Hunnicutts Give Young Farmers a National Voice


Family farms don't have PR departments or marketing campaigns, but then there are guys like Zach Hunnicutt, sharing the farm story through Instagram and Twitter from the cab of his tractor.
He said, "I'm just a colorblind farmer out here in Nebraska who likes taking pictures and showing people who beautiful Nebraska can be." Hunnicutt is at the forefront, as a media and tech savvy corn grower giving a voice to young farmers. "Instead of all being out there shouting into the wind on our own, we can get together and makes voices heard," he said. As chair of American Farm Bureau's Young Farmer and Rancher Committee, he has a national platform to talk about the issues farmers in their 20's and 30's face. "We're all at an age where we're trying to get established," he explained.
With million dollar dirt, Nebraska's at the epicenter of seismic changes that have seen farm land prices shake the market like never before.
So how's a young family supposed to get their start at a time when the nation needs more farmers?
Zach and his wife Anna were fortunate to partner with family -- namely his dad Daryl and brother Brandon.
But only after time in Kansas City in the world of advertising. Zach said, "My dad wanted my brother and I to spend a couple years away from the farm to make sure we got exposed to other things and make sure we really wanted to farm."
Anna grew up in a McCook farm family. She was a town kid, but helped her dad "irrigate and drive tractor and that stuff."
And she knew the farm is where they wanted to raise their kids. She said, "They're getting the opportunity to spend time with their dad but also getting educated where there food comes from, why we do the things we do."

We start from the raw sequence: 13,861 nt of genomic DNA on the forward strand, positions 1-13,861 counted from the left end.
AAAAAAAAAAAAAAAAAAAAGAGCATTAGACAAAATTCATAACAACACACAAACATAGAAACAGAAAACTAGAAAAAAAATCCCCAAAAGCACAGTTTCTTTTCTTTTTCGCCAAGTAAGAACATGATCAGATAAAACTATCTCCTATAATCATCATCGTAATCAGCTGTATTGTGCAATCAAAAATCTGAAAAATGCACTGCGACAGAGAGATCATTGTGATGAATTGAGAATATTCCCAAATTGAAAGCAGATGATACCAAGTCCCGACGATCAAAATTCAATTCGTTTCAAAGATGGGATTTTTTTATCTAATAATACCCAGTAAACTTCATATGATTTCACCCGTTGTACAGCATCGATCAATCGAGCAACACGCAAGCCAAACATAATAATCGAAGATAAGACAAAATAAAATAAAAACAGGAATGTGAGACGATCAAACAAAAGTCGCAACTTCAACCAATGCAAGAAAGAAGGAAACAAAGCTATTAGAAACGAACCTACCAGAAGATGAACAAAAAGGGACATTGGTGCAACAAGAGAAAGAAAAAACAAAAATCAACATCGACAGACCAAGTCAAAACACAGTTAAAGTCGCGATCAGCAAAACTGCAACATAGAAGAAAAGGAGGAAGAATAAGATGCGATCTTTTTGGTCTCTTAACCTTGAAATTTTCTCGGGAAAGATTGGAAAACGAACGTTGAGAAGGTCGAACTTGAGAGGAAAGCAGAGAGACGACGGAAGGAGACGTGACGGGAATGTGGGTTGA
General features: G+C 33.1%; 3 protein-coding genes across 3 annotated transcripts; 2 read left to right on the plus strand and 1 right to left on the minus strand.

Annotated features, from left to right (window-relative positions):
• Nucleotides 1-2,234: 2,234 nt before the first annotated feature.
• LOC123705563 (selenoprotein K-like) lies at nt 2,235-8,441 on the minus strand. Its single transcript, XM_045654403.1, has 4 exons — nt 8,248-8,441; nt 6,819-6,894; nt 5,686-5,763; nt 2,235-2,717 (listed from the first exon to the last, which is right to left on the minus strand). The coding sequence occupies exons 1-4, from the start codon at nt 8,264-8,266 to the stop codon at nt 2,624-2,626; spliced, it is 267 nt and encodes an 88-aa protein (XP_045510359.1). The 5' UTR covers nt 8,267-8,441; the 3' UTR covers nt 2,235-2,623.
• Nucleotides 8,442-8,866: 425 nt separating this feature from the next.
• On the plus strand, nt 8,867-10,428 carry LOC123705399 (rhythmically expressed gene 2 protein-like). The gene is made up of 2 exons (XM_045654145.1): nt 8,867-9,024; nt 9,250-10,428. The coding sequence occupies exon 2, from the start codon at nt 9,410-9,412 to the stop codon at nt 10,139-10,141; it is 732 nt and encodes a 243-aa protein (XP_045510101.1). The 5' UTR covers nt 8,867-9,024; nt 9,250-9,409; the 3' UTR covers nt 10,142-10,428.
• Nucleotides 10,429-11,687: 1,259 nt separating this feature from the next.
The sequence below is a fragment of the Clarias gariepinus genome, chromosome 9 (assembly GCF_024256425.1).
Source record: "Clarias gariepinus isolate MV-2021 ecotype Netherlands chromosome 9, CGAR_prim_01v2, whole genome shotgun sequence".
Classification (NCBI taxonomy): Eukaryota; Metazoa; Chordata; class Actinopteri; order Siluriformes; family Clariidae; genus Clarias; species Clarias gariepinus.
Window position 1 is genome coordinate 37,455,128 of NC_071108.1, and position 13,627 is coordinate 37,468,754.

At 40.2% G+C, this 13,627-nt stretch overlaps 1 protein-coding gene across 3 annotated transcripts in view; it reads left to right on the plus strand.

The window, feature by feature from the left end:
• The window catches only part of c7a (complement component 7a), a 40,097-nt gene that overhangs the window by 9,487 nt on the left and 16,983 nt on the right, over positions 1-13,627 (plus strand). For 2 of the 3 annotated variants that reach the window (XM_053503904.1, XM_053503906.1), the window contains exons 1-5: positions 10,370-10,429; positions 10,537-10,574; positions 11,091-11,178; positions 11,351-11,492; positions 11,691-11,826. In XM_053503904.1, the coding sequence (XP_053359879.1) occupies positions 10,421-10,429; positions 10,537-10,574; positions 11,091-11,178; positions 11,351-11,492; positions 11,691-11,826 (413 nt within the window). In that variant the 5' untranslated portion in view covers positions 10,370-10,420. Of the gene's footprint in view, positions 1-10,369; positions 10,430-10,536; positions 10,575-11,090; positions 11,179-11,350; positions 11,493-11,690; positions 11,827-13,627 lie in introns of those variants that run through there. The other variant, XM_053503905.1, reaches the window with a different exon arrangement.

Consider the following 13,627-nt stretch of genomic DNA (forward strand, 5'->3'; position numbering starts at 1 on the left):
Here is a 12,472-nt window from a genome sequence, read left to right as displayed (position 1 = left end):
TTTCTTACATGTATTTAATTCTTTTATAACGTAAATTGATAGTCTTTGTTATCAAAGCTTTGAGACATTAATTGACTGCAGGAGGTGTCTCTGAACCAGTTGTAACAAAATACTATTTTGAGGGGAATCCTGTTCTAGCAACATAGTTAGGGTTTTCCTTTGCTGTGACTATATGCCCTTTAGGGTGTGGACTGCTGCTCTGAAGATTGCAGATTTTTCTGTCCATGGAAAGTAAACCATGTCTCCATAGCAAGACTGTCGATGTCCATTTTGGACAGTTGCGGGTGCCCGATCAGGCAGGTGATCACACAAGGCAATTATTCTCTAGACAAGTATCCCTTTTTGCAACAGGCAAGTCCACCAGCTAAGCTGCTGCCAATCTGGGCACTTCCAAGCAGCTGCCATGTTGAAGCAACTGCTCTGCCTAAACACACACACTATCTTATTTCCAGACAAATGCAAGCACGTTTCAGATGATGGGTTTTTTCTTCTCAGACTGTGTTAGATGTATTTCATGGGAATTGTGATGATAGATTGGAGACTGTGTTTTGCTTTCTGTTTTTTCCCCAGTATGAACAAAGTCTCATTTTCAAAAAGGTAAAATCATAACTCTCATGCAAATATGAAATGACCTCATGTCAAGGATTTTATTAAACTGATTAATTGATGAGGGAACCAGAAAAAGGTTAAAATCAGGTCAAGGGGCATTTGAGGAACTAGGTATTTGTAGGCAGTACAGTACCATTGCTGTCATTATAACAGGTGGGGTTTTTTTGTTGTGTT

For every farmer their age, there are a half dozen over 65. They say the nation needs more young growers. Zach said, "Agriculture's one industry that can never go away as long as people need to eat."
Zach's also on the board of something called Ag Chat, using social media to connect with consumers or companies that may paint farmers in a negative light. "I appreciate Zach and Anna in that regard," Nebraska Farm Bureau President Steve Nelson said, saying the Hunnicutts are great spokespeople for agriculture.
They also take their message to Capitol Hill, representing young farmers and ranchers in farm bill discussions.
Zach was even invited to the hip South by Southwest tech conference in Austin, Texas two years ago to explain how farmers are using Twitter.
And for the Hunnicutts, that means reaching out to those who may be critical of modern agriculture.
"We're right there in the same arena putting those ideas out there. We can engage with them and with people, give them a different perspective," he said. They're also able to give established farmers a different perspective, as a young couple that has embraced technology to become more efficient.
But Zach says the generation gap isn't that big, as farmers young and old share the same passion. "You can't beat the way of life and can't beat this job," he said.
NTV honors Zach and Anna Hunnicutt as the Farm Family of the Month for August. Zach and Anna have two kids, Everett and Adeline, with another child due this fall.